bunny at west valley

Bunny with grey on her face, as pictured on the KIVI website.

Oh my stars. Bunny had some grey hairs on her face therefore: unrecognizable. If only there was some way shelter professionals might be able to know that dog faces sometimes grey with age and that if the breed, markings, size, missing teeth and wonky leg are all a match between the lost pet report and the newly impounded lost pet, it’s worth a phone call to the owner. But I guess that’s just pie in the sky.

Oh and thanks, shortened hold periods:

In previous years, families have had their pets adopted out because they missed the three day deadline to pick up their missing dog or cat from the shelter. Cameron said the deadline used to be five days for lost strays, but the decision was made to shorten that time frame.

“When I came in, the shelter was overpopulated,” Cameron said. “We needed a way to move the dogs out of the shelter.”

When animals are in shelters for an extended period of time it can cause the pet to have mental, emotional and health problems in the future, she said.

A pet might go mental if they hold him for an additional two days. Must be a nice place.  It’s touching how concerned they are about moving the merchandise the possibility of PTSD in their dogs’ future but it sort of seems like the definite condition of DEATH should trump those concerns.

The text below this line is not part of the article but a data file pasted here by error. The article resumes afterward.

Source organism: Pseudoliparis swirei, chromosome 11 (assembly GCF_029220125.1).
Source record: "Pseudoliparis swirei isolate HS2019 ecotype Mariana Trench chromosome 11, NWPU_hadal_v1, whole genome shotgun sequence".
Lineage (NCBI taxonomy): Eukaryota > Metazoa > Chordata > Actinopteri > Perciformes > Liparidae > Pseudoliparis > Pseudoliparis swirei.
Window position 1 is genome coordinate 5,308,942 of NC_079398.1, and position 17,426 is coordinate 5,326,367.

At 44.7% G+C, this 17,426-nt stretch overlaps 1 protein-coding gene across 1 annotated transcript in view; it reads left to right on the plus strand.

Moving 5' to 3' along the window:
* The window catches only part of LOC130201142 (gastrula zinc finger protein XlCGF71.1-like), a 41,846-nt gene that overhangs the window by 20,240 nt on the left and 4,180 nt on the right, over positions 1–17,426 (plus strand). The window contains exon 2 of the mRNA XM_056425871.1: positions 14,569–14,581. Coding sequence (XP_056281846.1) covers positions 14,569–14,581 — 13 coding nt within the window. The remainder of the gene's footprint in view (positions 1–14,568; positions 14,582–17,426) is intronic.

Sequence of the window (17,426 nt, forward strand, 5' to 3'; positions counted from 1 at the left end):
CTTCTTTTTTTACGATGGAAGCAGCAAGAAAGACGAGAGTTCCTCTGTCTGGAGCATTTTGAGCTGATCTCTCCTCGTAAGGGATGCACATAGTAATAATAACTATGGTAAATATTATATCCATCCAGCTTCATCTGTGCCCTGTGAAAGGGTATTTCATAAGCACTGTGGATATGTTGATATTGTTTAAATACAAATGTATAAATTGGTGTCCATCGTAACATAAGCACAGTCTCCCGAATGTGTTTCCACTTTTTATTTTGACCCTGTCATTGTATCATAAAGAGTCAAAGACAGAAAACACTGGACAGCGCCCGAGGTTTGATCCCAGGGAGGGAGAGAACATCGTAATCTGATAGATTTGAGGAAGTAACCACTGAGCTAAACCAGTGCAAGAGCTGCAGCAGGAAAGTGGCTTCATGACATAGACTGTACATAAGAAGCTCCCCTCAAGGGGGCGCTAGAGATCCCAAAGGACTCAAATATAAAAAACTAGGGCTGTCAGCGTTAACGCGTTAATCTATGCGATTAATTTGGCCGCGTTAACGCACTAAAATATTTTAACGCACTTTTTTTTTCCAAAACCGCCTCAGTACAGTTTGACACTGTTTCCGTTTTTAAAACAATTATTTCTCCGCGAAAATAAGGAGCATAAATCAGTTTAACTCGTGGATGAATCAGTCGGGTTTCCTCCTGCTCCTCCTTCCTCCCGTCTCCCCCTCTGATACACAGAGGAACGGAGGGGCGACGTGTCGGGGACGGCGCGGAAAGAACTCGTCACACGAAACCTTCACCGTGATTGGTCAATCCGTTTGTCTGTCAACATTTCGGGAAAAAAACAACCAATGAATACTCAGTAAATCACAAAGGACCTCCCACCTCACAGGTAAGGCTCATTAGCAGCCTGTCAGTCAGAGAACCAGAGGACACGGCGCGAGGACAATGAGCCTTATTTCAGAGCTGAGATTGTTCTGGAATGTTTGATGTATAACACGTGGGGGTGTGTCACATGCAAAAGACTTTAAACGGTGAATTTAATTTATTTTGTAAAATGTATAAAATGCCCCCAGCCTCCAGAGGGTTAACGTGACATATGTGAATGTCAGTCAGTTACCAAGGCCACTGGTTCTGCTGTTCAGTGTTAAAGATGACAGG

The board fired the director after he went on television and embarrassed them.  And they posted an apology to Bunny’s family on Facebook.  So obviously they take the killing very seriously.  I mentioned the apology, right? On Facebook.

*boop boop beep* I am pushing the buttons on my pretend telephone to call the Mayor of Impudentville because you know, I care.

(Thanks Clarice and Jan for the links.)

Discussion: Pet Leasing

charlie

Charlie, an adoptable dog in Ohio (Photo by Casey Post)

Pursuant to yesterday’s post on the pet leasing company that reportedly killed dogs in violation of the agreement it made with the dogs’ shelter of origin, I thought a separate discussion was warranted on the whole pet leasing issue.  I think there are many points to be made regarding the topic but I will limit my input to a few points with respect to shelters:

  1. Everyone likes the idea of saving a shelter pet and, provided the pet leasing company is sourcing its animals from shelters, it makes people feel good to give a home to a shelter animal.
  2.  Pet leasing companies claim they provide a safe place for a pet to go if, for whatever reason, the owner is unable to keep the pet for life.
  3. If the owner must return the pet, he need not fear being shamed for his actions.
  4. A pet leasing company is a business – they provide the services, you provide the cash.  And while they are hopefully at least doing minimal screening (such as checking applicants for animal cruelty convictions) they presumably accept most paying customers with few questions asked.